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. Last Updated: 07/27/2016

Tsunami Rescue Effort Struggles

ReutersSurvivors looked for food and drinking water on Tuesday in towns on the Solomon Islands hammered by a tsunami the day before, while officials said that the death toll had reached 28 and was likely to rise.
HONIARA, Solomon Islands -- Survivors looked for food and drinking water on Tuesday in towns on the Solomon Islands hammered by a tsunami the day before, while officials said that the death toll had reached 28 and was likely to rise.

The first television footage of the devastated region taken by helicopter after Monday's double disaster -- a huge undersea earthquake followed minutes later by a surging wall of water -- showed tin-and-thatched-roof buildings collapsed along the muddy shore.

Men, shirtless and wearing shorts, picked through the debris. Nearby buildings leaned awkwardly on broken stilts.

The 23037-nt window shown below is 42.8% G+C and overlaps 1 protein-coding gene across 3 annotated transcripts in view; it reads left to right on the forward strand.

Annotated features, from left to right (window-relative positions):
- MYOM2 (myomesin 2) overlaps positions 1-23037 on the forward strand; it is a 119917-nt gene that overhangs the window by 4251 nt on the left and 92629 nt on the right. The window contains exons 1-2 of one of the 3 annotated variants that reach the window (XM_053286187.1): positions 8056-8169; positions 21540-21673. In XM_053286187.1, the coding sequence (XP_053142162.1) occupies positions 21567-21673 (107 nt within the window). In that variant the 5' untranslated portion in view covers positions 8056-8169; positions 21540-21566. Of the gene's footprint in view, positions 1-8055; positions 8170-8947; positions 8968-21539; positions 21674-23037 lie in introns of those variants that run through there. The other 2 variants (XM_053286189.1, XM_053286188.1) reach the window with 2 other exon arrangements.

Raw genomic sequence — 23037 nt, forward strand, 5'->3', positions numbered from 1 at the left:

Many of the homeless spent Monday night sleeping under tarpaulins on a hill behind the hardest-hit town of Gizo after the magnitude 8.1 quake hit under the sea about 40 kilometers offshore. Walls of water up to five meters high plowed into the coast five minutes later.

Three medical teams -- six doctors and 13 nurses -- were to fly to the region Wednesday morning from the capital Honiara to treat the wounded, National Disaster Management Office spokesman Julian Makaa said Tuesday.

The teams were to set up medical centers at Gizo and the nearby center of Munda and Taro island, Makaa said.

"They've been instructed to treat the injured there rather than bringing them back to Honiara," he said after a meeting of senior lawmakers and bureaucrats authorized the mission.

Makaa said officials could only guess at the number of dead and seriously hurt in the remote and inaccessible west coast villages, where two-way radio is the usual mode of contact with the outside world.

Arnold Moveni, chairman of the disaster committee in the Solomons' hardest-hit Western Province, said 28 people were confirmed dead, and that the toll was expected to keep rising. Most bodies were found by residents as they searched through rubble for missing relatives, he said.

Five unconfirmed deaths were reported in neighboring Papua New Guinea.

Makaa said an initial damage assessment was 916 houses destroyed with about 5,000 people affected, but that the final toll could be much higher.